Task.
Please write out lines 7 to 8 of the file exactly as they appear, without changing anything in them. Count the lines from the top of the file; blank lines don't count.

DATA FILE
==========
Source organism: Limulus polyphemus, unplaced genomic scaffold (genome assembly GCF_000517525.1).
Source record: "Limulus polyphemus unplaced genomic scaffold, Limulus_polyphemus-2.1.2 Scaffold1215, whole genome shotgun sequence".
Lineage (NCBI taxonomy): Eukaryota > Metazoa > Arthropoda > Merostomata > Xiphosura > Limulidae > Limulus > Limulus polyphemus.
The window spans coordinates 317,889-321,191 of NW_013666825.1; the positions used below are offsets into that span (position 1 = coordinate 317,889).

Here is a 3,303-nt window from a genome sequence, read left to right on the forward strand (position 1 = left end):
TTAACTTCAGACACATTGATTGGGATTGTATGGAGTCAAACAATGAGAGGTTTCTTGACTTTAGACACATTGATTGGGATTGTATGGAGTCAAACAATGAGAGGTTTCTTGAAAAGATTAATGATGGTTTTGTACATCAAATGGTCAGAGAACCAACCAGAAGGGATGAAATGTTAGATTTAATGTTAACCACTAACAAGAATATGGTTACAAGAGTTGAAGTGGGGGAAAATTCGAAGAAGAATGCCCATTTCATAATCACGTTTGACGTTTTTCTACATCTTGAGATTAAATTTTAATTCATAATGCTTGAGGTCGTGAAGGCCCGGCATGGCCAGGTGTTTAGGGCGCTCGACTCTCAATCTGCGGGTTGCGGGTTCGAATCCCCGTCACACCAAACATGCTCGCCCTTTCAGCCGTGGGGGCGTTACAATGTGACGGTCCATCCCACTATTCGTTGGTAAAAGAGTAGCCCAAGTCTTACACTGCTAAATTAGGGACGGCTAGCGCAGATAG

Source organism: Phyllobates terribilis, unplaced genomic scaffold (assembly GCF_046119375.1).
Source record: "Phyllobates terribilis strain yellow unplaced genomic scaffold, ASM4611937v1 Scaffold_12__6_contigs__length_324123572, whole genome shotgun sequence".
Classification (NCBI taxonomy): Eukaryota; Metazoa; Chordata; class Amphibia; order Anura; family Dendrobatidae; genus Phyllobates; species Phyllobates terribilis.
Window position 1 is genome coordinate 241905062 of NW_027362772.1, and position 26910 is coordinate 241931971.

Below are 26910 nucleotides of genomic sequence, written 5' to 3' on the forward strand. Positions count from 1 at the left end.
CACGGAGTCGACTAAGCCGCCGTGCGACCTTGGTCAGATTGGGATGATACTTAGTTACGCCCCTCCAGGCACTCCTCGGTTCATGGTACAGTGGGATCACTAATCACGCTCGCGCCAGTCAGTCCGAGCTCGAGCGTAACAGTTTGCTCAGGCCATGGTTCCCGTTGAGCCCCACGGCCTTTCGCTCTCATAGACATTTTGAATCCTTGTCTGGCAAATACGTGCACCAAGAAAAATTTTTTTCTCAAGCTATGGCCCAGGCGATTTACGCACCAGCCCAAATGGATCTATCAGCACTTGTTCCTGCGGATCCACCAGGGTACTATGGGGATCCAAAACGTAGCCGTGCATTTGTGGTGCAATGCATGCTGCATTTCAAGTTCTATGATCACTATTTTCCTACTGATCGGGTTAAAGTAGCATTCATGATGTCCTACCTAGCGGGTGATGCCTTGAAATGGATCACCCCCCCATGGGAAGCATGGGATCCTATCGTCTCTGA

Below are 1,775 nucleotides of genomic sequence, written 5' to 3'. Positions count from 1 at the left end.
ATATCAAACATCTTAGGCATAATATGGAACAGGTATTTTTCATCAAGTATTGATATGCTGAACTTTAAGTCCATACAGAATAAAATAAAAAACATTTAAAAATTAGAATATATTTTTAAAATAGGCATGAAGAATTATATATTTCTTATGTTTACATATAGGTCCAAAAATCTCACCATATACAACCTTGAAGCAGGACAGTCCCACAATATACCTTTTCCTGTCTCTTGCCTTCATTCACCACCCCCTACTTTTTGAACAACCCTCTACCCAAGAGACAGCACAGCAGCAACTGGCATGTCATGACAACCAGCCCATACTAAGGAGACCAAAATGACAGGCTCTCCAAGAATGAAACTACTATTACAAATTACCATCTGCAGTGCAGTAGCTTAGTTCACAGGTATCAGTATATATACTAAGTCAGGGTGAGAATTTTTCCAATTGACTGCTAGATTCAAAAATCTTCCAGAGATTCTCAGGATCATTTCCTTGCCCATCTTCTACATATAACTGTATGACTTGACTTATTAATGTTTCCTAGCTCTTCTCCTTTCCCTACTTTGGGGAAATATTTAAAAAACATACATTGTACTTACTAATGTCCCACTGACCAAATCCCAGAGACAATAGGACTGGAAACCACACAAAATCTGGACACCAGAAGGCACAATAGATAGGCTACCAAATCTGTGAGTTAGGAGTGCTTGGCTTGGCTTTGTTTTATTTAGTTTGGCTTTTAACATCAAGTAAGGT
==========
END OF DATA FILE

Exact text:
Source organism: Phyllobates terribilis, unplaced genomic scaffold (assembly GCF_046119375.1).
Source record: "Phyllobates terribilis strain yellow unplaced genomic scaffold, ASM4611937v1 Scaffold_12__6_contigs__length_324123572, whole genome shotgun sequence".